Given the last decade and a half of professional golf, the current World Golf Rankings are a bit of a wonderment. Tiger Woods, who had carved a plot out of the wilderness and built at cabin at the number one spot has fallen to 62nd.
That’s right. Sixty Second.
Everyone who is anyone in the professional game is ahead of Woods, as well as some people that no one but the most ardent fan will recognize: Mikko Ilonen, Alexander Levy, Danny Willett. Anibar Lahiri, and Joost Luiten.
At this point, Tiger won’t qualify for the World Golf Championships at Doral. A player needs to be in the top fifty for an invite to that event.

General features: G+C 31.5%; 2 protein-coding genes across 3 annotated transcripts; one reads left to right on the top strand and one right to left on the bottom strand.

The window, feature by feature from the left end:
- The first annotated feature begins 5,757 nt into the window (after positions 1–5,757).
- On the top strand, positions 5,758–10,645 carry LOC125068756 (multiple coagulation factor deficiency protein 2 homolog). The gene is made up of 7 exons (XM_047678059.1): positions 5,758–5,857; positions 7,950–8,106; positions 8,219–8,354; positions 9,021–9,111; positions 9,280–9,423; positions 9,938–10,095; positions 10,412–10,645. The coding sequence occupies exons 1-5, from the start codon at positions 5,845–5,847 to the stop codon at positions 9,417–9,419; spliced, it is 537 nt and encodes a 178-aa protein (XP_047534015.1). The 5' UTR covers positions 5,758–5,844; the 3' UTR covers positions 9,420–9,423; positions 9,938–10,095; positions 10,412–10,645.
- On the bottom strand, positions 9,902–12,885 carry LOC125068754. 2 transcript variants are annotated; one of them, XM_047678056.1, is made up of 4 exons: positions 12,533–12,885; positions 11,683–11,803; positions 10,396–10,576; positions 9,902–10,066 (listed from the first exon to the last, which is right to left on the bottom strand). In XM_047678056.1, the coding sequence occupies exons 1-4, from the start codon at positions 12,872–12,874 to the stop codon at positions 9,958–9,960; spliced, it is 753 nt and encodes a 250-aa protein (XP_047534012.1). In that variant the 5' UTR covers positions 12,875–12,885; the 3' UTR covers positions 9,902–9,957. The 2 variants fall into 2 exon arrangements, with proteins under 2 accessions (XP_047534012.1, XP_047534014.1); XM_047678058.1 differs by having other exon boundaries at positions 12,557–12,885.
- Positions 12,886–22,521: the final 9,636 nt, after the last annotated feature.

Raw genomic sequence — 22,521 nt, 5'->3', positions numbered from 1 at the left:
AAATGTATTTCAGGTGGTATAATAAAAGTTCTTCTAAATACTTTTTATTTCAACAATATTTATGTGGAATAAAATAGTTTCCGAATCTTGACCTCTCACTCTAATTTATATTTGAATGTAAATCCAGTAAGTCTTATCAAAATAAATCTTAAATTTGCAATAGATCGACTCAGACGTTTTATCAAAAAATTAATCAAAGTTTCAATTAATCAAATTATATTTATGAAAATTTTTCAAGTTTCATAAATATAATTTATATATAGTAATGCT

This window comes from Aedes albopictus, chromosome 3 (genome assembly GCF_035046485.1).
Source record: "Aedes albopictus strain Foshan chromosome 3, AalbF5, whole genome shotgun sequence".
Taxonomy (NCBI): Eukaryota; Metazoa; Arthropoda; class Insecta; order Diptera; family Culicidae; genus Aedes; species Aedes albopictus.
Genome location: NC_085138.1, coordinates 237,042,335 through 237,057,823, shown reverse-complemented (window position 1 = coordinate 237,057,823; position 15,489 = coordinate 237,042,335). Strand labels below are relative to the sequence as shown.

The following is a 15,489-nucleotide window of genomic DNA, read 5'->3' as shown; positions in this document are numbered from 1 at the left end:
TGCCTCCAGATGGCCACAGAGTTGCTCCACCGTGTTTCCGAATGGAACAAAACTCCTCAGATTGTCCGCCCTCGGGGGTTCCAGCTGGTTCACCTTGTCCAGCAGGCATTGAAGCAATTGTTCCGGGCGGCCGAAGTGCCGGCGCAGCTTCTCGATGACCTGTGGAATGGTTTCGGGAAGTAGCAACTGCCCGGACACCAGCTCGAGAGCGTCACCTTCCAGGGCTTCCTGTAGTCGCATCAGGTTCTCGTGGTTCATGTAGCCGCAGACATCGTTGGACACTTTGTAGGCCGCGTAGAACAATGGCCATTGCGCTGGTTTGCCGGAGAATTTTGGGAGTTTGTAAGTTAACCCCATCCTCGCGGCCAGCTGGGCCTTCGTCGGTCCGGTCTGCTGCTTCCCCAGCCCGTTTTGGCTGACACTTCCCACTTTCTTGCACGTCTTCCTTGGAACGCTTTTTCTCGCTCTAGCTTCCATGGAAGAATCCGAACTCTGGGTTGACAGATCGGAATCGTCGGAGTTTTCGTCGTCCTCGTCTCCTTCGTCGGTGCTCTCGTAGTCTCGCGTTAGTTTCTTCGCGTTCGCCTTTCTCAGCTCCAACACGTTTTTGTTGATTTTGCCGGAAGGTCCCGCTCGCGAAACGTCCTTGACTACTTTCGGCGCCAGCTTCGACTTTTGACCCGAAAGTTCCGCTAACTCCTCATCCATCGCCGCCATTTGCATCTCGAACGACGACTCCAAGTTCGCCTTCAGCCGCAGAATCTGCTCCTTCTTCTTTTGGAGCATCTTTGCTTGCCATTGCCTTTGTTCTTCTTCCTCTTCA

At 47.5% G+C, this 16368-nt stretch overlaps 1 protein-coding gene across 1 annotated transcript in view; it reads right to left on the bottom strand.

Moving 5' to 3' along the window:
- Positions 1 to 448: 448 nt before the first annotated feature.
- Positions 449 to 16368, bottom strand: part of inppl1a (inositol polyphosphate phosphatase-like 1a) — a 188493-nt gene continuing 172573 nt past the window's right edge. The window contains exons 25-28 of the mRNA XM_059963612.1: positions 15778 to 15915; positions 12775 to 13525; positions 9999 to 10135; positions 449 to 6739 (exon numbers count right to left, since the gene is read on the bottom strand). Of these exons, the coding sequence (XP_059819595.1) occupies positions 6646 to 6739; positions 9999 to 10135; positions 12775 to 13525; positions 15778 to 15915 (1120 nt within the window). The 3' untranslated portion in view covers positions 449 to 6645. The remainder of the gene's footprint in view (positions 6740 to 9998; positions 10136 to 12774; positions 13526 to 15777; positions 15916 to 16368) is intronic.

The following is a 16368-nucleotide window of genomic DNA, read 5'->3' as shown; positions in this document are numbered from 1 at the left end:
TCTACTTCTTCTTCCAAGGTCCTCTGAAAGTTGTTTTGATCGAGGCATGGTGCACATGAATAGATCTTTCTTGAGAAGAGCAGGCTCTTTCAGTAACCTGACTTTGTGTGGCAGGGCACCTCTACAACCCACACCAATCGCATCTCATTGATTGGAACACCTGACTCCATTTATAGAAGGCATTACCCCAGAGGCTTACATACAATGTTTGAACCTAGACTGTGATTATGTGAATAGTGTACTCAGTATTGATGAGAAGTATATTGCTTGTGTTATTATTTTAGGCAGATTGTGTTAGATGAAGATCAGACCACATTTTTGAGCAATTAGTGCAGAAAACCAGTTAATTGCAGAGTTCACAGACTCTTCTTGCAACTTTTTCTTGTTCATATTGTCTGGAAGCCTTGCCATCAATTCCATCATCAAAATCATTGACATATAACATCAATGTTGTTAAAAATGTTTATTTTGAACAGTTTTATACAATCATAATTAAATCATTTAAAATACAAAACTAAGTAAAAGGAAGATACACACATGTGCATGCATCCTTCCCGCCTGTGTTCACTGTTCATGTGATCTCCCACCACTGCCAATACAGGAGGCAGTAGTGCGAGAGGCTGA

Woods has won that WGC event seven times. He has four wins at Doral, most recently at the 2013 WGC Cadillac event. This will be just the second WGC event for which he has failed to qualify.
I’ve never been a fan of the formula behind the World Golf Rankings. The two year span of the points system, with a “decay” at the trailing end does not offer enough volatility for my tastes, nor reflect the actual, current state of affairs. It is as if baseball teams would get into the playoffs based on the last two seasons’ performance. Golf on a meta level would be more exciting if players each week were fighting not only for a tournament title, but also jockeying for position in the rankings.